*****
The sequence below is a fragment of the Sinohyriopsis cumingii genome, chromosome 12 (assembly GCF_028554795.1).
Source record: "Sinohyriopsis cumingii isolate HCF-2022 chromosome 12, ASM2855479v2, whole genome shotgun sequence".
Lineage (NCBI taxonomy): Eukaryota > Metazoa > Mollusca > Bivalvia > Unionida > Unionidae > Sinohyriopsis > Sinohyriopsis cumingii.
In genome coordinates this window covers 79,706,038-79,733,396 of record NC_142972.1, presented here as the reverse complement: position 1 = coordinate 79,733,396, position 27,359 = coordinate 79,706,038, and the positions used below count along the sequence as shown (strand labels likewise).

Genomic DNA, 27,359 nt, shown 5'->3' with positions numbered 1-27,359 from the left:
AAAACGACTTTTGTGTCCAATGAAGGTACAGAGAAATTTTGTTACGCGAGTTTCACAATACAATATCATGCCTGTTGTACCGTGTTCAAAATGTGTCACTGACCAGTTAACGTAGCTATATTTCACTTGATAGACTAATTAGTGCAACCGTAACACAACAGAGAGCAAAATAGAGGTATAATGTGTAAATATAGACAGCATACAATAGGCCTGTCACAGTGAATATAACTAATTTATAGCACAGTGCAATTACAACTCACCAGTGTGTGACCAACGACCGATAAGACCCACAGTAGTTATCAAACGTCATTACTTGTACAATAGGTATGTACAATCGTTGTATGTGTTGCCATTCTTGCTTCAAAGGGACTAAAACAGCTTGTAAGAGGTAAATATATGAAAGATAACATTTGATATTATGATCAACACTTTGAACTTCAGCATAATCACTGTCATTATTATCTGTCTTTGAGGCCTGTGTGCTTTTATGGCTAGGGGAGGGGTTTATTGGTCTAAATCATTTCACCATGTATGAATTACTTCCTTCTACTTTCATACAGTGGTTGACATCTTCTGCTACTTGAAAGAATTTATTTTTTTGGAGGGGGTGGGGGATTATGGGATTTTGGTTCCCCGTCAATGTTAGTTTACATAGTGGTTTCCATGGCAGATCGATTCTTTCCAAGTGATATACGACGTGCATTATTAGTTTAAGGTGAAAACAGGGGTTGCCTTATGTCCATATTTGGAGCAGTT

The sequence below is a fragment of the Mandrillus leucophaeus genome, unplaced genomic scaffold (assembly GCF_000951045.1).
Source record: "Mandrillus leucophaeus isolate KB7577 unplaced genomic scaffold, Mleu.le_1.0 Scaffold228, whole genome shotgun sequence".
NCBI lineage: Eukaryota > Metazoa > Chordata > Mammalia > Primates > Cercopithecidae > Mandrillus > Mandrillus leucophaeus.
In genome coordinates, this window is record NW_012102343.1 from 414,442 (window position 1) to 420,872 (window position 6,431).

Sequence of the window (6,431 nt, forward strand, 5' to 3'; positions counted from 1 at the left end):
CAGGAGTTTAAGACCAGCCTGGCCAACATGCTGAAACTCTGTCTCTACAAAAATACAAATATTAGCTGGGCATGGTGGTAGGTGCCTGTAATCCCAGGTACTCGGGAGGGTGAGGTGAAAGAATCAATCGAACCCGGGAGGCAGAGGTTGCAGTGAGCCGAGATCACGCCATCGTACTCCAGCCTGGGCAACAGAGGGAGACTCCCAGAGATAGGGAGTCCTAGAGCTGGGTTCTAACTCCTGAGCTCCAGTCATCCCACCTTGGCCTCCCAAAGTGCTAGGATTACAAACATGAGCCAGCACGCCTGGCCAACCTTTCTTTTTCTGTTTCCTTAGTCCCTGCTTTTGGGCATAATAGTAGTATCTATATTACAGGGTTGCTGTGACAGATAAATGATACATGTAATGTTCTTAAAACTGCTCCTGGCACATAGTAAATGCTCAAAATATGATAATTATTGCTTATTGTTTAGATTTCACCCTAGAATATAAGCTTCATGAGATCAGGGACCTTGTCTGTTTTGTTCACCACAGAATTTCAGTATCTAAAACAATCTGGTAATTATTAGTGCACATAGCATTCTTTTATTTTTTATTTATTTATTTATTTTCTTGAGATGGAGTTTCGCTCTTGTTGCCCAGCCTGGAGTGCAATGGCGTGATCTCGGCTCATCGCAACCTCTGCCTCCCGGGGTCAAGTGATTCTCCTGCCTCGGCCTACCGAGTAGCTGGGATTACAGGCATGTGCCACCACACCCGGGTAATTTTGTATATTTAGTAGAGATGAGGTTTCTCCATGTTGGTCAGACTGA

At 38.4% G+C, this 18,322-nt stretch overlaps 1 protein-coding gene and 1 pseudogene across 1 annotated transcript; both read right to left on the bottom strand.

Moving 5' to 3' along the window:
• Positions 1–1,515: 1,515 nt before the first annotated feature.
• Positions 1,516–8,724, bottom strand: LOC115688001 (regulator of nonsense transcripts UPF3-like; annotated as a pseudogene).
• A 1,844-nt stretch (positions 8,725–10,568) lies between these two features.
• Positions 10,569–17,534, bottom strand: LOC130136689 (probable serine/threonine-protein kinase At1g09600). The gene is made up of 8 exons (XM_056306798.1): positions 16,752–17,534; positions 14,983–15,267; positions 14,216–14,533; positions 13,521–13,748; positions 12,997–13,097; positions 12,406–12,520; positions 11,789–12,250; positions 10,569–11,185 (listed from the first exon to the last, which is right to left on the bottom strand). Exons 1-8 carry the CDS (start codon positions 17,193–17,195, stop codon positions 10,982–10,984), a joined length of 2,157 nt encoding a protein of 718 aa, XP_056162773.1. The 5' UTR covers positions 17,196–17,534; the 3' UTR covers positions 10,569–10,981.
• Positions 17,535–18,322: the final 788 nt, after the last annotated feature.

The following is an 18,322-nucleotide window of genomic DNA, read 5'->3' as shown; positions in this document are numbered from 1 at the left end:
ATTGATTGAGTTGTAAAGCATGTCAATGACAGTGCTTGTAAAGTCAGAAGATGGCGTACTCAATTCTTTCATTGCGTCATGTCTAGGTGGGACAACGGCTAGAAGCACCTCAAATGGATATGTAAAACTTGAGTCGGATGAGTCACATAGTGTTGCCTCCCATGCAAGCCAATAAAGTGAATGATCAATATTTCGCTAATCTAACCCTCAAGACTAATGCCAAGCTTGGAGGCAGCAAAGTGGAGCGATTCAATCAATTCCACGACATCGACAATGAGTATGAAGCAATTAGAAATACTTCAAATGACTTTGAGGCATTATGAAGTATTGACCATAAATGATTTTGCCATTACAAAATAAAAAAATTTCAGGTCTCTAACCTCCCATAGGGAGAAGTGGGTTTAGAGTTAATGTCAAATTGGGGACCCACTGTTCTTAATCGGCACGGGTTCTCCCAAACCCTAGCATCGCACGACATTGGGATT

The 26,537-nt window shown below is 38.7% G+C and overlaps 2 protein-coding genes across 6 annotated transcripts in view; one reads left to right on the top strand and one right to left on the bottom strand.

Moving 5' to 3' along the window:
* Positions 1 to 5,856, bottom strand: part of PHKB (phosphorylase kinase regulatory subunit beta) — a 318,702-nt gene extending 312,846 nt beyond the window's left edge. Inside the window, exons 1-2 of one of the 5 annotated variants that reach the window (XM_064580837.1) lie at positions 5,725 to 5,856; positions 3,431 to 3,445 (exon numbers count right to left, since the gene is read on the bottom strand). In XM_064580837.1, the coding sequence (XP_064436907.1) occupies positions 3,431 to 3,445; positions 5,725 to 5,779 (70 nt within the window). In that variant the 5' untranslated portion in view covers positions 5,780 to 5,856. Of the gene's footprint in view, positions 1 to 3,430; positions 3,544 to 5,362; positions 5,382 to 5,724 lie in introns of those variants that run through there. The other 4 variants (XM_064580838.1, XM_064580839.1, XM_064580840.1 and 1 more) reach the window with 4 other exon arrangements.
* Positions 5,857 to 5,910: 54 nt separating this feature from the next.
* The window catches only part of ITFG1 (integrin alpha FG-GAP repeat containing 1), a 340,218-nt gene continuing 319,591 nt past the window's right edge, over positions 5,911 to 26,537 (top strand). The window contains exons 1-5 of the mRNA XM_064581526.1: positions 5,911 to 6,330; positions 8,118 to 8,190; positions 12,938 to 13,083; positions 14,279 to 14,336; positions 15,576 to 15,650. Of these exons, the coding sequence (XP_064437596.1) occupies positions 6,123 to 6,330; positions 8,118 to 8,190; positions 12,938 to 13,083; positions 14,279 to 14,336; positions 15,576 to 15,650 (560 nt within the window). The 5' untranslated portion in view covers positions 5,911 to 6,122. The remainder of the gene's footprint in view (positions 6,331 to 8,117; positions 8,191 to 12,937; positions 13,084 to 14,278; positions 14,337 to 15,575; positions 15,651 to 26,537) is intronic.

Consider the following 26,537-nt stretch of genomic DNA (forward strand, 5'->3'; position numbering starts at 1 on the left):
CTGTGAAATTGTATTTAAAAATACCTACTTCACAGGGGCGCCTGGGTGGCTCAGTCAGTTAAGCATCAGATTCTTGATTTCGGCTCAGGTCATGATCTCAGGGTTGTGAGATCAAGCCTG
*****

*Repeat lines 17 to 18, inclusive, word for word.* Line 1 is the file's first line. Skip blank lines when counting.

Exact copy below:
• A 1,844-nt stretch (positions 8,725–10,568) lies between these two features.
• Positions 10,569–17,534, bottom strand: LOC130136689 (probable serine/threonine-protein kinase At1g09600). The gene is made up of 8 exons (XM_056306798.1): positions 16,752–17,534; positions 14,983–15,267; positions 14,216–14,533; positions 13,521–13,748; positions 12,997–13,097; positions 12,406–12,520; positions 11,789–12,250; positions 10,569–11,185 (listed from the first exon to the last, which is right to left on the bottom strand). Exons 1-8 carry the CDS (start codon positions 17,193–17,195, stop codon positions 10,982–10,984), a joined length of 2,157 nt encoding a protein of 718 aa, XP_056162773.1. The 5' UTR covers positions 17,196–17,534; the 3' UTR covers positions 10,569–10,981.